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Assault weapon ban continued

The Virginia General Assembly has reached the halfway point of the 2020 Session.

Known as Crossover, this is the point at which the House and Senate exchange legislation and begin to work on the other chamber’s bills.

I first wanted to let you know the big news this morning is that the Senate Judiciary Committee voted to continue House Bill 961, the so called “assault-weapon” ban. I always have and will continue to oppose any legislation that would infringe on the Second Amendment rights of my constituents.

I wanted to take a moment to renew my commitment to you and the citizens of District 61, as well as my dedication to the principles you elected me to uphold.

Democrats have wasted no time in moving to overturn years of Republican-crafted legislation that has protected individual liberties, positioned Virginia to have the nation’s top business environment.

Democrats have approved legislation that will make a number of major changes to Virginia, including the following:

Taxes: Increase taxes for cigarettes, admissions, meals, and lodgings without a voter referendum — totaling up to $528 million. Another bill would allow localities to enact taxes on plastic bags.

Public Safety: HB 34 would make it harder to prosecute drunk drivers, while HB 33 would grant eligibility for parole to an estimated 280 violent offenders in Virginia.

Immigration: HB 1150 would eliminate the requirement that jail/prison officials determine the citizenship status of inmates. Other bills would allow undocumented noncitizens to obtain Virginia driver’s licenses and receive in-state tuition at state universities.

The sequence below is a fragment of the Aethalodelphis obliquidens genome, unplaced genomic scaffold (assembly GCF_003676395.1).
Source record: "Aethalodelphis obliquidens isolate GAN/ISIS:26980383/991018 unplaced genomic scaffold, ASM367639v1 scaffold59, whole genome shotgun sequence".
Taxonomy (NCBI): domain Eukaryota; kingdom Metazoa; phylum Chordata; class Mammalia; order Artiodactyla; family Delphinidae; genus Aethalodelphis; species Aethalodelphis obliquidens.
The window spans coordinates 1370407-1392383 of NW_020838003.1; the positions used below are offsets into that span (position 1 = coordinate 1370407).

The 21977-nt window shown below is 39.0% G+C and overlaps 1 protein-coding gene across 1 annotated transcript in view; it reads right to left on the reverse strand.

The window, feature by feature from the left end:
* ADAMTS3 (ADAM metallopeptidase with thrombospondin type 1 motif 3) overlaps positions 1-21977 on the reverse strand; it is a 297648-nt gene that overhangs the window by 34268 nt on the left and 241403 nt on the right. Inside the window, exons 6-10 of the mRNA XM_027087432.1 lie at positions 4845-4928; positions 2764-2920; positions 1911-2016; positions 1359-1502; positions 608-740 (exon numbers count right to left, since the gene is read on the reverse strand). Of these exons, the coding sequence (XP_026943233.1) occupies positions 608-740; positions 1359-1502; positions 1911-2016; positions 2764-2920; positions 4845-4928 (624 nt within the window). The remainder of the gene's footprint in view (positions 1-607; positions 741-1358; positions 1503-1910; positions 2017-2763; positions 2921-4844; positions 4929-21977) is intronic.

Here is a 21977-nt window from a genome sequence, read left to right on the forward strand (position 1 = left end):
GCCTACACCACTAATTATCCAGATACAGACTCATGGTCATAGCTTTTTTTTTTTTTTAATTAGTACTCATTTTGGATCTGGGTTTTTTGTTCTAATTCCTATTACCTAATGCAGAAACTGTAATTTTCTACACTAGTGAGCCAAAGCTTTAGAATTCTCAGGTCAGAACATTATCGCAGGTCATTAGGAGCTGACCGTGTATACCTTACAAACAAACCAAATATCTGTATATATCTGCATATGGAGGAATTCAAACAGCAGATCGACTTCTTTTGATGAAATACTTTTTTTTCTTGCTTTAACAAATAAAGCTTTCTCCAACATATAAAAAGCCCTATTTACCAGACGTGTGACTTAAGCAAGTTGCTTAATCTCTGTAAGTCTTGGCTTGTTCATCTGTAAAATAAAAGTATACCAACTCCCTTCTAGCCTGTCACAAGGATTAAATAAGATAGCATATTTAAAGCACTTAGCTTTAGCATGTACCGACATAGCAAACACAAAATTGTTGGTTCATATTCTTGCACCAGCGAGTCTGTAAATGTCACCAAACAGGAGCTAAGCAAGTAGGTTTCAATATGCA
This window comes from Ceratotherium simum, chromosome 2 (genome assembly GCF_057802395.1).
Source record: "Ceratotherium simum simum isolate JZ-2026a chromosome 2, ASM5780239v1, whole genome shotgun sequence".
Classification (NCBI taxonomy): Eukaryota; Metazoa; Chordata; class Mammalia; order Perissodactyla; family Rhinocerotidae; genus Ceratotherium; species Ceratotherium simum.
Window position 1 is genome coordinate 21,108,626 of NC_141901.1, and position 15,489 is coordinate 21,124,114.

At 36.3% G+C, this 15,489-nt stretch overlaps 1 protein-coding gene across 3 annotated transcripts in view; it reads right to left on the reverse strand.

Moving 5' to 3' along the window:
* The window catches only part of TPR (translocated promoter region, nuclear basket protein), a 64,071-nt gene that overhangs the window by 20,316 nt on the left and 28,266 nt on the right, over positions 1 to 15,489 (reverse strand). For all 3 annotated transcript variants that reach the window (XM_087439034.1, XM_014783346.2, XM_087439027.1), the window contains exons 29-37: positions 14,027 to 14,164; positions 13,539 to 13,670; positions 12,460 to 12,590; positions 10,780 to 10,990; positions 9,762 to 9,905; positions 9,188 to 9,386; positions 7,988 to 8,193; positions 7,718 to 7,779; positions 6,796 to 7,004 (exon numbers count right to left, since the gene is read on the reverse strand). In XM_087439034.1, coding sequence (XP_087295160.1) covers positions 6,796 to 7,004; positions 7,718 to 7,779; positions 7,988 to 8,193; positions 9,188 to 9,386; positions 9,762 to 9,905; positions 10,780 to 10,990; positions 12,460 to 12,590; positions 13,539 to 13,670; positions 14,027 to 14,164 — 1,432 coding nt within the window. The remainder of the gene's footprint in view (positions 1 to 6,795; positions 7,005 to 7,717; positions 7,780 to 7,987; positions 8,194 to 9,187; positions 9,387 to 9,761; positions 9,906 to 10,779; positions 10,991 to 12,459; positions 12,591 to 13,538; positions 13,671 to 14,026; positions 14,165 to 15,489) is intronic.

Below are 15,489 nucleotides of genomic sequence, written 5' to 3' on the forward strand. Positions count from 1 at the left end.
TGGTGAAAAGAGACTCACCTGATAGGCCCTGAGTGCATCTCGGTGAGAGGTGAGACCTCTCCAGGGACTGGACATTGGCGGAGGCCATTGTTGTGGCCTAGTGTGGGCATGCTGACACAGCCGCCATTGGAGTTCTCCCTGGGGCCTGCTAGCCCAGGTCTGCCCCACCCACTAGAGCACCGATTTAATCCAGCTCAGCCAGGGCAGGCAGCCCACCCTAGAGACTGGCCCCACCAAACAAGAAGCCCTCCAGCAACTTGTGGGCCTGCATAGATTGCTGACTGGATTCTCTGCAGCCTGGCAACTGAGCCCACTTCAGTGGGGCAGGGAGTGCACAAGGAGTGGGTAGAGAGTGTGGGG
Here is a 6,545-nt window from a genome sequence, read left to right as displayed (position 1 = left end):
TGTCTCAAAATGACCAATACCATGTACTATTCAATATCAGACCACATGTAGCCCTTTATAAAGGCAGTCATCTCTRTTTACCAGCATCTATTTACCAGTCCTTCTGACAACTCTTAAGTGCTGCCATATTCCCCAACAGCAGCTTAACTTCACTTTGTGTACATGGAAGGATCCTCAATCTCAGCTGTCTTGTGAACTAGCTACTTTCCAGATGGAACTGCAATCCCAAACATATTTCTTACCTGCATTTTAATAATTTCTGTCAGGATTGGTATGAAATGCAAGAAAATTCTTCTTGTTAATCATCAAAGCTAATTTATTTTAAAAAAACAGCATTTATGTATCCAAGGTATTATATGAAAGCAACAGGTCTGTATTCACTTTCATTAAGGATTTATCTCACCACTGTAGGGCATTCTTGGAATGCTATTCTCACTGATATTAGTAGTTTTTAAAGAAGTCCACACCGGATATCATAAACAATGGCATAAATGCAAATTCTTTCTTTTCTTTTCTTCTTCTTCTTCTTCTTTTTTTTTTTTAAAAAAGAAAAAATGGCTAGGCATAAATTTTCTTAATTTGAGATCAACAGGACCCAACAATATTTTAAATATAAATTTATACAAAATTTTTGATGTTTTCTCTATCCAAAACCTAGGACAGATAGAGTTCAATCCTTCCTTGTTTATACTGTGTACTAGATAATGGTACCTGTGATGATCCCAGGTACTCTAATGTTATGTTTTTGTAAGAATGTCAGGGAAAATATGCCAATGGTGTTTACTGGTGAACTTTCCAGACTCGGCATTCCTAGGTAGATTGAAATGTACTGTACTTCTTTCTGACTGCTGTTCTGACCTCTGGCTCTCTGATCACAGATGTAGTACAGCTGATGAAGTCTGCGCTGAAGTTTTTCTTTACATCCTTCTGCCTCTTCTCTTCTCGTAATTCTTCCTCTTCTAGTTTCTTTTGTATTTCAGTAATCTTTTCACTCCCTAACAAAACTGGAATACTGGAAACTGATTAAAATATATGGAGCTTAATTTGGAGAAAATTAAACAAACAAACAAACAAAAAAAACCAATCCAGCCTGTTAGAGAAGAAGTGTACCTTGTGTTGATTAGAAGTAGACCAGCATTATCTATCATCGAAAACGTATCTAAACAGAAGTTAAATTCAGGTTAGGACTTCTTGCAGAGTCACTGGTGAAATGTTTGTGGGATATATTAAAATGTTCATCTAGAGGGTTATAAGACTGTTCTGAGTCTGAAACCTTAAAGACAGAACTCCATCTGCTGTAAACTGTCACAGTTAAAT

Firearms: The House Democrats passed eight bills endorsed by Governor Northam, including HB 421, which would allow any locality to pass its own criminal ordinances covering possession of firearms, and HB 961, which forbids purchase or sale of certain firearms.

Statues: HB 1625 will empower localities to remove Civil War — and other war — statues.

Abortion: House Democrats passed HB 980, which would eliminate most legal restrictions on abortions in Virginia, including the waiting period.

Republicans have voiced numerous concerns about the unintended consequences that these potential new laws may pose to the rights of Virginians like you. We have urged Democrats to consider the economic toll that raising the minimum wage would place on small businesses. We have pressed them to understand the need to protect unborn life, and we have fought to preserve the rights guaranteed to us by the U.S. Constitution, including our Second Amendment right to bear arms.

Del. Tommy Wright can be reached via email at DelTWright@house.virginia.gov or (804) 698-1061.